As convenient as it might appear to be, do not attempt to sustain yourself purely on sandwiches scoffed inside a dark venue while waiting for the show to start. The venue does not need you littering the floor with your crumbs and stray drips of mayo, and your fellow audience members at the world’s largest arts festival don’t need the sound of you masticating and rustling behind them. Most importantly, your body - which you are about to put through the cultural equivalent of a triathlon - won’t tolerate this kind of poor maintenance. Establish some ground rules, however arbitrary - e.g. eat a green thing every day. Edinburgh is full of great places to eat, and there’s loads of great Edinburgh festival street food to be enjoyed, including gourmet burgers, Indian food, seafood and wood-fired pizza. The List's Eating & Drinking Guide is a good place to start. Also, let us point this out to you: you are in Scotland. Have a deep-fried Mars Bar, have salt 'n' sauce on some chips, eat a venison burger and drink some West Beer. Eat some porridge for breakfast. Try some single malt whisky - (you could do worse than starting with an Ardbeg, Glenmorangie or a Bowmore and you should be able to find all three in most decent bars.)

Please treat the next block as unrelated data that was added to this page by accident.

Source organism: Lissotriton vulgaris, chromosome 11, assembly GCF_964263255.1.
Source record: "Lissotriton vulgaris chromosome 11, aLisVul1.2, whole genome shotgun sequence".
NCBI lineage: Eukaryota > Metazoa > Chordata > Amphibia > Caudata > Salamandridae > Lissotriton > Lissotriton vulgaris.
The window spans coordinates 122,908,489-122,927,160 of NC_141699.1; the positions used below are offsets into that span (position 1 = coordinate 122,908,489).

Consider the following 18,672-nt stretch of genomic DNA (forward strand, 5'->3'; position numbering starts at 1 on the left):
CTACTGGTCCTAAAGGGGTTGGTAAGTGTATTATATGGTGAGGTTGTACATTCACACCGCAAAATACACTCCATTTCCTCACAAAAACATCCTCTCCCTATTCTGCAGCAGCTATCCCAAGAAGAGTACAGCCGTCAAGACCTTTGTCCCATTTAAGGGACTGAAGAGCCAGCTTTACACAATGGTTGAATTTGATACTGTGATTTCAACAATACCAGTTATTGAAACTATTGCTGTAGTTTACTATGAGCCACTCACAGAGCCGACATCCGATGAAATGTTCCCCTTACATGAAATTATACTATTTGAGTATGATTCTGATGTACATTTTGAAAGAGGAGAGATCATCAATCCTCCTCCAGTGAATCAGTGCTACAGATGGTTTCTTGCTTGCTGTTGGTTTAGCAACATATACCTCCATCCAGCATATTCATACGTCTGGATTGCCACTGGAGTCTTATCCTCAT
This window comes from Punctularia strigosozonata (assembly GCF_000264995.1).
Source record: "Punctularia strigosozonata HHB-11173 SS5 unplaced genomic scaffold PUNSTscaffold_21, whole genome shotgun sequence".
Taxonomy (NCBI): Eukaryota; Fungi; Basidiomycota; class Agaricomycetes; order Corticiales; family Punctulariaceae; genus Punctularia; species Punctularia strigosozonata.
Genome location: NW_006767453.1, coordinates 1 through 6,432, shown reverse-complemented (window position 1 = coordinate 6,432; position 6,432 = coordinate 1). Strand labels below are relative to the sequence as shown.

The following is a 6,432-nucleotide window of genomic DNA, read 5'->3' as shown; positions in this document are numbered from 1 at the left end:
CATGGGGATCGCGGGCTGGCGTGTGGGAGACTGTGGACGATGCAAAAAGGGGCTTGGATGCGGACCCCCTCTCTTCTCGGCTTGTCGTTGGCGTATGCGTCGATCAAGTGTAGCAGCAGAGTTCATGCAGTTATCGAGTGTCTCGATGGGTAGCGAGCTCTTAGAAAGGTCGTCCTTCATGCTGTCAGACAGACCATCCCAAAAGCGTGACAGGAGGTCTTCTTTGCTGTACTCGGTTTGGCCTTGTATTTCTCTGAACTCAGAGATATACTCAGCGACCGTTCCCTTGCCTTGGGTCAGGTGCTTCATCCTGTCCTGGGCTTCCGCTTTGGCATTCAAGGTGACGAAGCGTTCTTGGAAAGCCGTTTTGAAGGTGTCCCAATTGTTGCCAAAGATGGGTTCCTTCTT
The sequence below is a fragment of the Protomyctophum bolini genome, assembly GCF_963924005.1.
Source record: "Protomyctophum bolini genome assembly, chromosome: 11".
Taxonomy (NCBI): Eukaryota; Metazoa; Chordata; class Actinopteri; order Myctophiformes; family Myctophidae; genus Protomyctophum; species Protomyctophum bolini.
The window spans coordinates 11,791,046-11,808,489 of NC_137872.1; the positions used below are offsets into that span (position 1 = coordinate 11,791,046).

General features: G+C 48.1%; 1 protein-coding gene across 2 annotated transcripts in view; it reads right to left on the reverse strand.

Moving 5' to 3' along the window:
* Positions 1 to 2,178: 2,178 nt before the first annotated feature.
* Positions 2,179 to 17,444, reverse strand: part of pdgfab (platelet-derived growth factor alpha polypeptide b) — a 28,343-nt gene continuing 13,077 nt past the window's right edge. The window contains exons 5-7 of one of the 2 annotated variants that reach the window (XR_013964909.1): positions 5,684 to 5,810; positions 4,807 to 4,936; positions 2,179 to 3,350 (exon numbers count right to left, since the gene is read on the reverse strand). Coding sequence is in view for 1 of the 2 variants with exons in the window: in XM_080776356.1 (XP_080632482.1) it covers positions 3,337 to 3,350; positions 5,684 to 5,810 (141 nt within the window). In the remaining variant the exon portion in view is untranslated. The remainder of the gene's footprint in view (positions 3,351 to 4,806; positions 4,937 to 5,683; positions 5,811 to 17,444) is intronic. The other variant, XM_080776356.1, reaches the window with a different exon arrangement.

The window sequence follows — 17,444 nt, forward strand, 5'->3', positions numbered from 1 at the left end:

Wear appropriate clothing
You will experience several types of weather during your festival - often in the same day. In your bag, carry a dry pair of socks, a stylish compact waterproof and some kind of jumper/cardi number for alfresco drinking later in the evening. Install a weather app on your phone. Edinburgh is on a similar latitude to Copenhagen and Moscow. Having said that, sandals and shorts are entirely possible, and a pretty sensible option. You will do a lot of walking, much of it on cobbles, cobbles on steep hills, so wear shoes that can deal with this.